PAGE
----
• G01N21/255Details, e.g. use of specially adapted sources, lighting or optical systems
    • GPHYSICS
    • G01MEASURING; TESTING
    • G01NINVESTIGATING OR ANALYSING MATERIALS BY DETERMINING THEIR CHEMICAL OR PHYSICAL PROPERTIES
    • G01N21/00Investigating or analysing materials by the use of optical means, i.e. using infra-red, visible or ultra-violet light
    • G01N21/17Systems in which incident light is modified in accordance with the properties of the material investigated
    • G01N21/25Colour; Spectral properties, i.e. comparison of effect of material on the light at two or more different wavelengths or wavelength bands
    • G01N21/31Investigating relative effect of material at wavelengths characteristic of specific elements or molecules, e.g. atomic absorption spectrometry
    • G01N21/314Investigating relative effect of material at wavelengths characteristic of specific elements or molecules, e.g. atomic absorption spectrometry with comparison of measurements at specific and non-specific wavelengths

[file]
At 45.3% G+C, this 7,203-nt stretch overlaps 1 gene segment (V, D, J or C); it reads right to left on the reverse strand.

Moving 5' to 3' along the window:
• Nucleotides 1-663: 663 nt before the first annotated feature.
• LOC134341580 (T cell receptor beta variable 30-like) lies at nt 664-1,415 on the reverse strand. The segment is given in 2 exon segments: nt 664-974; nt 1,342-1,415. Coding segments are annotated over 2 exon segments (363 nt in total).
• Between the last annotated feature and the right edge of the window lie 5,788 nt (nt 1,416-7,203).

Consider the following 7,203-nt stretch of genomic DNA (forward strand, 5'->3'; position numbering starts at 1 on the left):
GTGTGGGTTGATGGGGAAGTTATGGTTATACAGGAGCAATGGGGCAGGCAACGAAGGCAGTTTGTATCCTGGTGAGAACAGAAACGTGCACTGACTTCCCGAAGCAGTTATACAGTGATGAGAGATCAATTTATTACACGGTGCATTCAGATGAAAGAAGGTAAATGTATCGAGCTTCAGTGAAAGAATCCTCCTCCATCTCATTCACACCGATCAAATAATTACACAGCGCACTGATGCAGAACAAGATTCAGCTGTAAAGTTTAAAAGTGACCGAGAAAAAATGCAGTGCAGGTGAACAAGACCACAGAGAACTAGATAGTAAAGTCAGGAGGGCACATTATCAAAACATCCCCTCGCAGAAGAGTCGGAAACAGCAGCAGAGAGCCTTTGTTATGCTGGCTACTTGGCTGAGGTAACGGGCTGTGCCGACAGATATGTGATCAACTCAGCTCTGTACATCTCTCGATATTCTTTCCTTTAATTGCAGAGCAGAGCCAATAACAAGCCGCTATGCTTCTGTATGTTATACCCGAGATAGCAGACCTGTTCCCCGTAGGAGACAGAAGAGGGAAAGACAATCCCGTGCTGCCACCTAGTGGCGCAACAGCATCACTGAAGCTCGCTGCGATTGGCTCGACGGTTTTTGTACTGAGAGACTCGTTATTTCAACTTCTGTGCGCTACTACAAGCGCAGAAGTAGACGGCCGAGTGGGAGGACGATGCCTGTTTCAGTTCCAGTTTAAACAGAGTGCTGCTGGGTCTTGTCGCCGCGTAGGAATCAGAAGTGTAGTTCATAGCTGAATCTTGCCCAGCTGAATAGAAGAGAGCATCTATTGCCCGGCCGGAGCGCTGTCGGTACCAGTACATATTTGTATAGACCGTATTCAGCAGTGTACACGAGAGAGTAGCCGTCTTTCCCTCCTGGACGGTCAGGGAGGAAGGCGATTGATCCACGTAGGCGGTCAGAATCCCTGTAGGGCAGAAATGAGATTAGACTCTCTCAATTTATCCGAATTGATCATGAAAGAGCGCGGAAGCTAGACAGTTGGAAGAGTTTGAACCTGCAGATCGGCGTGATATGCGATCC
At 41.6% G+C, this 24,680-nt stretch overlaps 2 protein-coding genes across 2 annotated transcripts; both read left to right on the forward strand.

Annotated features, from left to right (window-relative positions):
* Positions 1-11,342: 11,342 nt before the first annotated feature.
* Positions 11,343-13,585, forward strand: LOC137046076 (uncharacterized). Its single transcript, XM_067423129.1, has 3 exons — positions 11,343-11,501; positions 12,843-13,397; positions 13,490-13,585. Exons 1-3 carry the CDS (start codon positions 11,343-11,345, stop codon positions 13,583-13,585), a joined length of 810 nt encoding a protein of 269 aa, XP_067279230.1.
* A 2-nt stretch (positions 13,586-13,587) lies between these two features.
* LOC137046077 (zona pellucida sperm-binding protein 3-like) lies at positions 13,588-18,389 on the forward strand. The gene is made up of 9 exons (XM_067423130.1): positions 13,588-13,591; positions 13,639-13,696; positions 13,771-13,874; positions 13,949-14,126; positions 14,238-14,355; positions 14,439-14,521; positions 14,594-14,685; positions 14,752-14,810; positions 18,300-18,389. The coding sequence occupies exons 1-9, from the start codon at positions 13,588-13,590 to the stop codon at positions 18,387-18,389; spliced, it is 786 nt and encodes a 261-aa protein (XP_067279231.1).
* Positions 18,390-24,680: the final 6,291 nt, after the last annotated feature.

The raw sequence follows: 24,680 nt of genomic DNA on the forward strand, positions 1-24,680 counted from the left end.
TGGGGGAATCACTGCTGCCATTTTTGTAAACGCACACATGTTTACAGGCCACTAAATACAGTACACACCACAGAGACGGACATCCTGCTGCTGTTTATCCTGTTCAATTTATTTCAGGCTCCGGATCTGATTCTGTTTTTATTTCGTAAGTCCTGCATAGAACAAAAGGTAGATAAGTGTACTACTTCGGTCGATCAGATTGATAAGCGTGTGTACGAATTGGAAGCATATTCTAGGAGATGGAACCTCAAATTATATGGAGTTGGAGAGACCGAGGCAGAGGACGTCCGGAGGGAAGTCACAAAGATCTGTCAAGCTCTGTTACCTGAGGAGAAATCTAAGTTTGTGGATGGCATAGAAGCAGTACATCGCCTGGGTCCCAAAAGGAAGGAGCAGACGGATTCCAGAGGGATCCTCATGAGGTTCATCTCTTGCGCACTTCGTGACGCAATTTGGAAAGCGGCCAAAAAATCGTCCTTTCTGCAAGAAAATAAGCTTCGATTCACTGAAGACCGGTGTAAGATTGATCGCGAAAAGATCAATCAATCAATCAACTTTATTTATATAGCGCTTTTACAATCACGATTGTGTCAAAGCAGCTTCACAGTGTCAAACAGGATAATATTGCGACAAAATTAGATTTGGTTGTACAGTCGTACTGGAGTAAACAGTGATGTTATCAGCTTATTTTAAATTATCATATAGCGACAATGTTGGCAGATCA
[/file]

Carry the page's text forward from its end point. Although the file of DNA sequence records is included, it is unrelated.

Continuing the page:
• GPHYSICS
    • G01MEASURING; TESTING
    • G01NINVESTIGATING OR ANALYSING MATERIALS BY DETERMINING THEIR CHEMICAL OR PHYSICAL PROPERTIES
    • G01N21/00Investigating or analysing materials by the use of optical means, i.e. using infra-red, visible or ultra-violet light
    • G01N21/17Systems in which incident light is modified in accordance with the properties of the material investigated
    • G01N21/25Colour; Spectral properties, i.e. comparison of effect of material on the light at two or more different wavelengths or wavelength bands
    • G01N21/31Investigating relative effect of material at wavelengths characteristic of specific elements or molecules, e.g. atomic absorption spectrometry
    • G01N21/314Investigating relative effect of material at wavelengths characteristic of specific elements or molecules, e.g. atomic absorption spectrometry with comparison of measurements at specific and non-specific wavelengths
    • G01N21/3151Investigating relative effect of material at wavelengths characteristic of specific elements or molecules, e.g. atomic absorption spectrometry with comparison of measurements at specific and non-specific wavelengths using two sources of radiation of different wavelengths